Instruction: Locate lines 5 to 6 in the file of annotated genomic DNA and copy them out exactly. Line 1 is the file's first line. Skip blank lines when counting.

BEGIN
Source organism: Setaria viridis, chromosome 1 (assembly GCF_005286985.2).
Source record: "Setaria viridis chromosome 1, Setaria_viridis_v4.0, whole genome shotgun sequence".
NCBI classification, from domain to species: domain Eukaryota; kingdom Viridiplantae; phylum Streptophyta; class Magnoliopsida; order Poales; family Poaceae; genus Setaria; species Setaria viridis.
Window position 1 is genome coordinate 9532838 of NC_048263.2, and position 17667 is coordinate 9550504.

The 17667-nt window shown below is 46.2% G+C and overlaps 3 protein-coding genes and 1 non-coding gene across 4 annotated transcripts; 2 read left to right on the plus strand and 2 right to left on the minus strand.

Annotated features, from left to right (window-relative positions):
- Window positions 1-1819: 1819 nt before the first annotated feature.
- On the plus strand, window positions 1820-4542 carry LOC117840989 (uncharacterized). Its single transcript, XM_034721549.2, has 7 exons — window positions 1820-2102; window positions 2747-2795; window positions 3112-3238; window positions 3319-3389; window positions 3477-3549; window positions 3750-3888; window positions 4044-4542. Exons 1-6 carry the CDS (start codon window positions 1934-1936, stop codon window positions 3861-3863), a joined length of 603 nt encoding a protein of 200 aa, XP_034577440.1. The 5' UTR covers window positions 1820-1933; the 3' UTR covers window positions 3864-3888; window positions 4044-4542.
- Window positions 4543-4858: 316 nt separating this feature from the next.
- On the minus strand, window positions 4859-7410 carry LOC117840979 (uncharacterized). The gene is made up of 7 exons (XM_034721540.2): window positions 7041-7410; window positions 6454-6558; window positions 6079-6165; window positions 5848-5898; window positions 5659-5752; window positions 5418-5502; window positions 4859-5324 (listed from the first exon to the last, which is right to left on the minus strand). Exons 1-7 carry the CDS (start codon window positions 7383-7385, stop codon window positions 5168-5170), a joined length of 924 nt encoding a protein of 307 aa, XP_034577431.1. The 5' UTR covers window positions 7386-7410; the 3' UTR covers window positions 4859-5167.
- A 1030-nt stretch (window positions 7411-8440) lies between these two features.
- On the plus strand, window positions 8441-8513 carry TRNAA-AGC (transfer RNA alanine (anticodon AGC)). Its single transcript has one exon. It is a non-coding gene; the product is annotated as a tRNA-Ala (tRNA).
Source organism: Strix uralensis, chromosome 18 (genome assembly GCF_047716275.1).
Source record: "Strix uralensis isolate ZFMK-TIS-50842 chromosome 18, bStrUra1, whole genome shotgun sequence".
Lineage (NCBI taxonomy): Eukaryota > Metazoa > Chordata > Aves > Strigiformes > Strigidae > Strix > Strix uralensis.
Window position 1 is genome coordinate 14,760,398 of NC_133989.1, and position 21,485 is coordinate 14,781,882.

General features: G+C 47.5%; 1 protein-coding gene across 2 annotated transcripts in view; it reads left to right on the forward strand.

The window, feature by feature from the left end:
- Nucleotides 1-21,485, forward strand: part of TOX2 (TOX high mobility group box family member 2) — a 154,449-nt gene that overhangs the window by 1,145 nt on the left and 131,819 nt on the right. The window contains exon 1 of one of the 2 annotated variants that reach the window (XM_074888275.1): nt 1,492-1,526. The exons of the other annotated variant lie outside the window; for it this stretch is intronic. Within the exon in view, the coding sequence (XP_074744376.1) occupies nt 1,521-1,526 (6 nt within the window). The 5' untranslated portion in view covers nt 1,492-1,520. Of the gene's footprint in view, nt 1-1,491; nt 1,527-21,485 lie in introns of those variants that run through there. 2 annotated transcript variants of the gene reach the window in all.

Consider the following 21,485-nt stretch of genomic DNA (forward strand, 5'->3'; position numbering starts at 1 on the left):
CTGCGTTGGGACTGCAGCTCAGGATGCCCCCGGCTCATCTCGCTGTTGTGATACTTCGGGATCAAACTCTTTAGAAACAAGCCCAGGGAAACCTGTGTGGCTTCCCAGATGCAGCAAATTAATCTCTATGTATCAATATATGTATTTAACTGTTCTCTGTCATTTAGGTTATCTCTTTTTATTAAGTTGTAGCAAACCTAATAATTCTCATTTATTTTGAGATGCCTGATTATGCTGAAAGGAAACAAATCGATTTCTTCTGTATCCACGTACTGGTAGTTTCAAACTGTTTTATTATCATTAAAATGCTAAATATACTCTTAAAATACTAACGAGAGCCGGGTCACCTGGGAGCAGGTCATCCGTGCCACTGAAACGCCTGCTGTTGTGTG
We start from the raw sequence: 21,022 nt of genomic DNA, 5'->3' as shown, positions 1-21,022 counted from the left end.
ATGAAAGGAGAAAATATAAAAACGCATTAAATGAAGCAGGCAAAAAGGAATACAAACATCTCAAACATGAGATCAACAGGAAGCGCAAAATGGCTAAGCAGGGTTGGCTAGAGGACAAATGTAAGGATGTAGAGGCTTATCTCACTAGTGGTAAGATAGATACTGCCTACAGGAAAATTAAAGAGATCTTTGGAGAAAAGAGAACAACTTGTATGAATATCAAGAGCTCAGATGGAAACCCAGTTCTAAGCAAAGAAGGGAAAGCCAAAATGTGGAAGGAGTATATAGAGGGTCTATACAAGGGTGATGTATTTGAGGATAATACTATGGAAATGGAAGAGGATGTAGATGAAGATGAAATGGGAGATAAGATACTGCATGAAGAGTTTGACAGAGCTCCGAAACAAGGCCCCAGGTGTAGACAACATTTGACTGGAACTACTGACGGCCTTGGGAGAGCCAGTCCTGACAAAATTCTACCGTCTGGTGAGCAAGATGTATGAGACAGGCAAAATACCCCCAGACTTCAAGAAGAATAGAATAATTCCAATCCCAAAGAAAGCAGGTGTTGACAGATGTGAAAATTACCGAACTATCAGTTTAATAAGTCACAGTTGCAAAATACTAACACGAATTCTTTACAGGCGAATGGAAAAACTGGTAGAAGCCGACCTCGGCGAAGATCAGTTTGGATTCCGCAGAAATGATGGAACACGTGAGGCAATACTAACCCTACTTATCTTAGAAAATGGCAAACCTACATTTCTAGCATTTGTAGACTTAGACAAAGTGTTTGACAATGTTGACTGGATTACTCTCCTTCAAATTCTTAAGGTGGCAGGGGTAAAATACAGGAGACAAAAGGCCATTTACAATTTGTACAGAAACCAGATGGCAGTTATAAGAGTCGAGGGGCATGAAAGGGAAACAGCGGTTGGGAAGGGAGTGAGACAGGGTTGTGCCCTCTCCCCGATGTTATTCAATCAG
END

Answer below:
The 17667-nt window shown below is 46.2% G+C and overlaps 3 protein-coding genes and 1 non-coding gene across 4 annotated transcripts; 2 read left to right on the plus strand and 2 right to left on the minus strand.

Annotated features, from left to right (window-relative positions):